Public … broadcasting? information? access?

There is a report in the Toronto Sun that says that “Conservative leadership candidate kellie_leitchKellie Leitch this week proposed to dismantle Canada’s state broadcaster … It is a proposal that speaks,” the Sun suggests, “to Canadian frustration with a public broadcaster that in recent years has been rocked by scandal, allegations of political bias, a lack of transparency and accountability, declining audience and, arguably, a self-serving mandateBernierMaxime_CPC[further] … Maxime Bernier, Leitch’s fellow leadership candidate, has proposed scaling back the CBC’s mandate to get it out of game shows, cooking programs and programming already offered by private media … [but] … Bernier wants to revise the Broadcasting Act to get them out of selling ads and instead move toward a PBS model financed by sponsorships and viewer contributions, with the goal of decreasing the Corporation’s billion dollar subsidy … [and] … While the plans of both leadership hopeful’s differ in several ways, the common thread is that both former cabinet ministers believe the CBC needs serious reform.

The CBC was founded as, essentially, a defence against American cultural dominance (soft power, again) and, from the early 1930s until the late 1950s it had a near monopoly on radio and television broadcast licenses because it was not only a major broadcast network, it was, also, the national broadcasting regulator!

I think that the first question that needs to be asked is: are we still in danger (if we ever were) of cultural domination by the USA?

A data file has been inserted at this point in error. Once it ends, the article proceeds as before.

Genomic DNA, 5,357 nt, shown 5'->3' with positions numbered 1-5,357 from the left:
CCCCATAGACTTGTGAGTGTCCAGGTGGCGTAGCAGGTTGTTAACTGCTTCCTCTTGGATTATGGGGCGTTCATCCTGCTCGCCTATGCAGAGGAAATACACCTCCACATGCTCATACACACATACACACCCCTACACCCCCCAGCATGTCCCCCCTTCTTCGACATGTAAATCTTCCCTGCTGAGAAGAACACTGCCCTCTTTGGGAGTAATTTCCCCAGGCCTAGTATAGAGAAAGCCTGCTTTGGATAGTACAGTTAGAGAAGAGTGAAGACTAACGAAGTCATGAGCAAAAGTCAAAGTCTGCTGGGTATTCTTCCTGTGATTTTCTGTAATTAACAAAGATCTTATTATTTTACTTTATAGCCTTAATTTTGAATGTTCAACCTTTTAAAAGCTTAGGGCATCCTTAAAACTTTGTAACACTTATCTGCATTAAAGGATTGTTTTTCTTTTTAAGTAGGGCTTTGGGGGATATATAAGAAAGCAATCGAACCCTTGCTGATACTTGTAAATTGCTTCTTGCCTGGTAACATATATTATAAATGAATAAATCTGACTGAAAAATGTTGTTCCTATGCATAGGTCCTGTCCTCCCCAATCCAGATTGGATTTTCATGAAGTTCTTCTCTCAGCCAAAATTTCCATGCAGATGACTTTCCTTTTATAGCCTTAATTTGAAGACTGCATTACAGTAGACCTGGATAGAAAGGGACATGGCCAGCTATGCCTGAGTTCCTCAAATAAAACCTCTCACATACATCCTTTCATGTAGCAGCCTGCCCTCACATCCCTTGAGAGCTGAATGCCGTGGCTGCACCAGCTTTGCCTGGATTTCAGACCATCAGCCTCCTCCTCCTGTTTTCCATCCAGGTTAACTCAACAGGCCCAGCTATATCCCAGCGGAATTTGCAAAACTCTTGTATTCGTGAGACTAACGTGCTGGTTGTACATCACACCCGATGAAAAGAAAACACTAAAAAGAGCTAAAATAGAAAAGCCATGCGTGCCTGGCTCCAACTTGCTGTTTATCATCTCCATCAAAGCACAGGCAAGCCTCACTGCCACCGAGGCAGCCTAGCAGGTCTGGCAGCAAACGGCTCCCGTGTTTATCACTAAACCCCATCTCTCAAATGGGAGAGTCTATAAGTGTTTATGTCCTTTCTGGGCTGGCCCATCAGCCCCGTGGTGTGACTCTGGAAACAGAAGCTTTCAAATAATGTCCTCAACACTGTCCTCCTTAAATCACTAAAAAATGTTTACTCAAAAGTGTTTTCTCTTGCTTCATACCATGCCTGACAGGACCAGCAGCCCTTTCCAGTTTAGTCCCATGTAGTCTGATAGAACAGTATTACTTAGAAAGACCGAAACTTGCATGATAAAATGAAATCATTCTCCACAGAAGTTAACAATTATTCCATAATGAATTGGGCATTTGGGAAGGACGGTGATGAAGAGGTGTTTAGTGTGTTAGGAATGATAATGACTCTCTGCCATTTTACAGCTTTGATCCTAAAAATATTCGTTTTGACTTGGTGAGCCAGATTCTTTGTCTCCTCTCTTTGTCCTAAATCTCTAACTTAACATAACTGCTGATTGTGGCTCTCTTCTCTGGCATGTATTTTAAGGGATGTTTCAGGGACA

If the answer is yes then how much does the CBC, with an English TV market share of less than 6%, matter? It can hardly be the right answer to US cultural dominance.

In my opinion we are now, most of us, in a global cultural marketplace where we can see and hear news, information, entertainment and sports from around the globe, with or without the CBC (with or without CTV and Global, too, come to that) … the “most of us” live in areas well served by the CBC (and by other networks, too). This is a list of the CBC‘s top level high definition TV stations:

Screenshot 2016-11-26 10.06.35.png

This is where most Canadians lived in 2013 (so not much will have changed):


Increasingly Canadians are watching less and less traditional network TV (they are cutting the cable) and are getting more and more of everything: news, information, entertainment and sports, from the internet. Here is how internet coverage stacks up in Canada in 2016:


I think you can see where I’m going with this.

The CBC is, by and large, serving a saturated market And given its less than 7.5% market share it is not serving it very well. Most of what the CBC does is, almost certainly, a waste of taxpayers’ money.

What about the “others?” What about those who don’t live in the areas served by some combination of high speed internet and network broadcasters, public and private?